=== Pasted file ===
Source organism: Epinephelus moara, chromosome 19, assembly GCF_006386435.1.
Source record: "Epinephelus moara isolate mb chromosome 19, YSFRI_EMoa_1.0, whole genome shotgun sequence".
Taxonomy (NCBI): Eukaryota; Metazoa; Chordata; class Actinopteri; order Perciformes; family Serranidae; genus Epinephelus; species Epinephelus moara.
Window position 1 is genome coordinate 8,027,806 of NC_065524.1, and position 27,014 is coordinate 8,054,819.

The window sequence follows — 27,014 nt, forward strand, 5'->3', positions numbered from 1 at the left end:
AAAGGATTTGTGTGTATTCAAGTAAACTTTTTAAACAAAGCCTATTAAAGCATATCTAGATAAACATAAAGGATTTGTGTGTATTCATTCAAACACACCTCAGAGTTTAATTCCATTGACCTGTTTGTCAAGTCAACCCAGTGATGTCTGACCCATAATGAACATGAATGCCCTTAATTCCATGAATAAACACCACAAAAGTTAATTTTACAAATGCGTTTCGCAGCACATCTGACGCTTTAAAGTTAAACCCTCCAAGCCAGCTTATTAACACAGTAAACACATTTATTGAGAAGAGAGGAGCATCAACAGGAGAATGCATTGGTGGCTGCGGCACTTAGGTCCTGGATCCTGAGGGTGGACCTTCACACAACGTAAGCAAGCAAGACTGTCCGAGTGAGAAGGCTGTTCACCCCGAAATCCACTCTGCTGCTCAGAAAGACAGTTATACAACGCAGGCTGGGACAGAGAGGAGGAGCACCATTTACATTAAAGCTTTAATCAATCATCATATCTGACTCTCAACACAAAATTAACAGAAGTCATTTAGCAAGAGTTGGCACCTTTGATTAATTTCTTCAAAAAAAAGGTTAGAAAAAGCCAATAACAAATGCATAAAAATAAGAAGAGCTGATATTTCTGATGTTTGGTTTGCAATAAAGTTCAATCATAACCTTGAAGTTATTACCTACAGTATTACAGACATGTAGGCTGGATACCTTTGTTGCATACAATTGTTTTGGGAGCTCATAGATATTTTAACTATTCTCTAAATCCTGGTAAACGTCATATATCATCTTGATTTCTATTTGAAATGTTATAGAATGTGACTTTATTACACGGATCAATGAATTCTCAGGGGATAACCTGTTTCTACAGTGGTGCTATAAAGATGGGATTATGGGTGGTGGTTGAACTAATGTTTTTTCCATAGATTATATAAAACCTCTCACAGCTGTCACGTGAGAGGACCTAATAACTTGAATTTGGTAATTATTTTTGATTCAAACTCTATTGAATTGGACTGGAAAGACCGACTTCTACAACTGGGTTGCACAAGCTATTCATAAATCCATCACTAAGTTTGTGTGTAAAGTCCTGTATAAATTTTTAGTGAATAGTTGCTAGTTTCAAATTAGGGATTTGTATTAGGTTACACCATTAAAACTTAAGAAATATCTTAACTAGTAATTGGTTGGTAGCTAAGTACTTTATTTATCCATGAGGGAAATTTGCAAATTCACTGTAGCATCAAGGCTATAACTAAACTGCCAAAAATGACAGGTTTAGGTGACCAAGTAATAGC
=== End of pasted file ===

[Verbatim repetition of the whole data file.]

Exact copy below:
Source organism: Epinephelus moara, chromosome 19, assembly GCF_006386435.1.
Source record: "Epinephelus moara isolate mb chromosome 19, YSFRI_EMoa_1.0, whole genome shotgun sequence".
Taxonomy (NCBI): Eukaryota; Metazoa; Chordata; class Actinopteri; order Perciformes; family Serranidae; genus Epinephelus; species Epinephelus moara.
Window position 1 is genome coordinate 8,027,806 of NC_065524.1, and position 27,014 is coordinate 8,054,819.

The window sequence follows — 27,014 nt, forward strand, 5'->3', positions numbered from 1 at the left end:
AAAGGATTTGTGTGTATTCAAGTAAACTTTTTAAACAAAGCCTATTAAAGCATATCTAGATAAACATAAAGGATTTGTGTGTATTCATTCAAACACACCTCAGAGTTTAATTCCATTGACCTGTTTGTCAAGTCAACCCAGTGATGTCTGACCCATAATGAACATGAATGCCCTTAATTCCATGAATAAACACCACAAAAGTTAATTTTACAAATGCGTTTCGCAGCACATCTGACGCTTTAAAGTTAAACCCTCCAAGCCAGCTTATTAACACAGTAAACACATTTATTGAGAAGAGAGGAGCATCAACAGGAGAATGCATTGGTGGCTGCGGCACTTAGGTCCTGGATCCTGAGGGTGGACCTTCACACAACGTAAGCAAGCAAGACTGTCCGAGTGAGAAGGCTGTTCACCCCGAAATCCACTCTGCTGCTCAGAAAGACAGTTATACAACGCAGGCTGGGACAGAGAGGAGGAGCACCATTTACATTAAAGCTTTAATCAATCATCATATCTGACTCTCAACACAAAATTAACAGAAGTCATTTAGCAAGAGTTGGCACCTTTGATTAATTTCTTCAAAAAAAAGGTTAGAAAAAGCCAATAACAAATGCATAAAAATAAGAAGAGCTGATATTTCTGATGTTTGGTTTGCAATAAAGTTCAATCATAACCTTGAAGTTATTACCTACAGTATTACAGACATGTAGGCTGGATACCTTTGTTGCATACAATTGTTTTGGGAGCTCATAGATATTTTAACTATTCTCTAAATCCTGGTAAACGTCATATATCATCTTGATTTCTATTTGAAATGTTATAGAATGTGACTTTATTACACGGATCAATGAATTCTCAGGGGATAACCTGTTTCTACAGTGGTGCTATAAAGATGGGATTATGGGTGGTGGTTGAACTAATGTTTTTTCCATAGATTATATAAAACCTCTCACAGCTGTCACGTGAGAGGACCTAATAACTTGAATTTGGTAATTATTTTTGATTCAAACTCTATTGAATTGGACTGGAAAGACCGACTTCTACAACTGGGTTGCACAAGCTATTCATAAATCCATCACTAAGTTTGTGTGTAAAGTCCTGTATAAATTTTTAGTGAATAGTTGCTAGTTTCAAATTAGGGATTTGTATTAGGTTACACCATTAAAACTTAAGAAATATCTTAACTAGTAATTGGTTGGTAGCTAAGTACTTTATTTATCCATGAGGGAAATTTGCAAATTCACTGTAGCATCAAGGCTATAACTAAACTGCCAAAAATGACAGGTTTAGGTGACCAAGTAATAGC